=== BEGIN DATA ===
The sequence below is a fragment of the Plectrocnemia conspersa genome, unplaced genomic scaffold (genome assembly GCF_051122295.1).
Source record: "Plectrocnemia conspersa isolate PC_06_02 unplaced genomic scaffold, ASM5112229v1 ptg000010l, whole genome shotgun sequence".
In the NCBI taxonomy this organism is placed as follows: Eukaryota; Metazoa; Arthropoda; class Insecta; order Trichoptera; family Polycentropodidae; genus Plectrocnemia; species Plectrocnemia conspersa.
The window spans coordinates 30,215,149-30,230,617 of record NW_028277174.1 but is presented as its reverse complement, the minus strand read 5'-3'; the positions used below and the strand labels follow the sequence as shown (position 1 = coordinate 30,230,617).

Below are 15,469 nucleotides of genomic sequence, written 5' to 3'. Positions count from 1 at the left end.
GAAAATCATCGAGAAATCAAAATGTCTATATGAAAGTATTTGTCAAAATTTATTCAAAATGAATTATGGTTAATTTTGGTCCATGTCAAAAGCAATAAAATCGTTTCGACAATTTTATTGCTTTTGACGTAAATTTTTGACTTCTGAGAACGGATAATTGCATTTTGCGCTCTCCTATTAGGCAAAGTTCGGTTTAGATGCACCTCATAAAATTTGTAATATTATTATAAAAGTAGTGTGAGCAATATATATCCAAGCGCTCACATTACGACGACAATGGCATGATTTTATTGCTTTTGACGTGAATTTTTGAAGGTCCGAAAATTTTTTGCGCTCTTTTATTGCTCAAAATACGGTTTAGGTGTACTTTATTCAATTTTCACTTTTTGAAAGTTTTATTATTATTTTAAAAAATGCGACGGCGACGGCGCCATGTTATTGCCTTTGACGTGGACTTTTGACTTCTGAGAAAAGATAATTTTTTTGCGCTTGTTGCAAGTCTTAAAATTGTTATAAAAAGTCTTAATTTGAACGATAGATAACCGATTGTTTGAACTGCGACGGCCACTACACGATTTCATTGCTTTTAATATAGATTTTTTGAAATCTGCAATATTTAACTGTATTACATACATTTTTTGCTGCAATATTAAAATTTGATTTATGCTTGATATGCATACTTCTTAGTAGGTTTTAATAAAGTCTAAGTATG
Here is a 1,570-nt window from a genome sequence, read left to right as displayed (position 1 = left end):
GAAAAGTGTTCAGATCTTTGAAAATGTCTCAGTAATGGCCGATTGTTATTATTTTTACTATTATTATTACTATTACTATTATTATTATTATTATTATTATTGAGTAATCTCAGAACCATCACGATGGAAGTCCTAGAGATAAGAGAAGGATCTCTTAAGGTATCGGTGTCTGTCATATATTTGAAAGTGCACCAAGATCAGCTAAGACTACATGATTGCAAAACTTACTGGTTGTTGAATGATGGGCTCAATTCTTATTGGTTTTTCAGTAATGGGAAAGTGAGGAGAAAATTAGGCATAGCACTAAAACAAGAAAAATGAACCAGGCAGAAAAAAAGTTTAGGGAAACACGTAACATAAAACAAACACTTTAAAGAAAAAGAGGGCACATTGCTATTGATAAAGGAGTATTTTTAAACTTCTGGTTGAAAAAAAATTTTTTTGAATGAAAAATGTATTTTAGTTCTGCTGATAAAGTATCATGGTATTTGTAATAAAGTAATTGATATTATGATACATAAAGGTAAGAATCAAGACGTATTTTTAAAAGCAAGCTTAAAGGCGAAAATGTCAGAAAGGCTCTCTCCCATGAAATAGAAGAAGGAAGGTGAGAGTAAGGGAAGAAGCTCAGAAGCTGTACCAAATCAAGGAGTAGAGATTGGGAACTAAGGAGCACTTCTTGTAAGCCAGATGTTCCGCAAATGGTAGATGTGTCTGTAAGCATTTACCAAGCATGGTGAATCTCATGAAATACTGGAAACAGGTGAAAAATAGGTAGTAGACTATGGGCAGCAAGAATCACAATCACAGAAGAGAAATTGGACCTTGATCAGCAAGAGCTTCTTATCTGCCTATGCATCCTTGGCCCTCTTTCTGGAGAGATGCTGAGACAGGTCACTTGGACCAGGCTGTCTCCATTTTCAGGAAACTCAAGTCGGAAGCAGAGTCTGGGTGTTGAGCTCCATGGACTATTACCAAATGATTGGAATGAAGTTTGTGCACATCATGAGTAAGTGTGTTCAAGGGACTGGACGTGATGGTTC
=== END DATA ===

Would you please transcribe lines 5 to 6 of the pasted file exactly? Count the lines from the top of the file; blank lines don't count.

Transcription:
Below are 15,469 nucleotides of genomic sequence, written 5' to 3'. Positions count from 1 at the left end.
GAAAATCATCGAGAAATCAAAATGTCTATATGAAAGTATTTGTCAAAATTTATTCAAAATGAATTATGGTTAATTTTGGTCCATGTCAAAAGCAATAAAATCGTTTCGACAATTTTATTGCTTTTGACGTAAATTTTTGACTTCTGAGAACGGATAATTGCATTTTGCGCTCTCCTATTAGGCAAAGTTCGGTTTAGATGCACCTCATAAAATTTGTAATATTATTATAAAAGTAGTGTGAGCAATATATATCCAAGCGCTCACATTACGACGACAATGGCATGATTTTATTGCTTTTGACGTGAATTTTTGAAGGTCCGAAAATTTTTTGCGCTCTTTTATTGCTCAAAATACGGTTTAGGTGTACTTTATTCAATTTTCACTTTTTGAAAGTTTTATTATTATTTTAAAAAATGCGACGGCGACGGCGCCATGTTATTGCCTTTGACGTGGACTTTTGACTTCTGAGAAAAGATAATTTTTTTGCGCTTGTTGCAAGTCTTAAAATTGTTATAAAAAGTCTTAATTTGAACGATAGATAACCGATTGTTTGAACTGCGACGGCCACTACACGATTTCATTGCTTTTAATATAGATTTTTTGAAATCTGCAATATTTAACTGTATTACATACATTTTTTGCTGCAATATTAAAATTTGATTTATGCTTGATATGCATACTTCTTAGTAGGTTTTAATAAAGTCTAAGTATG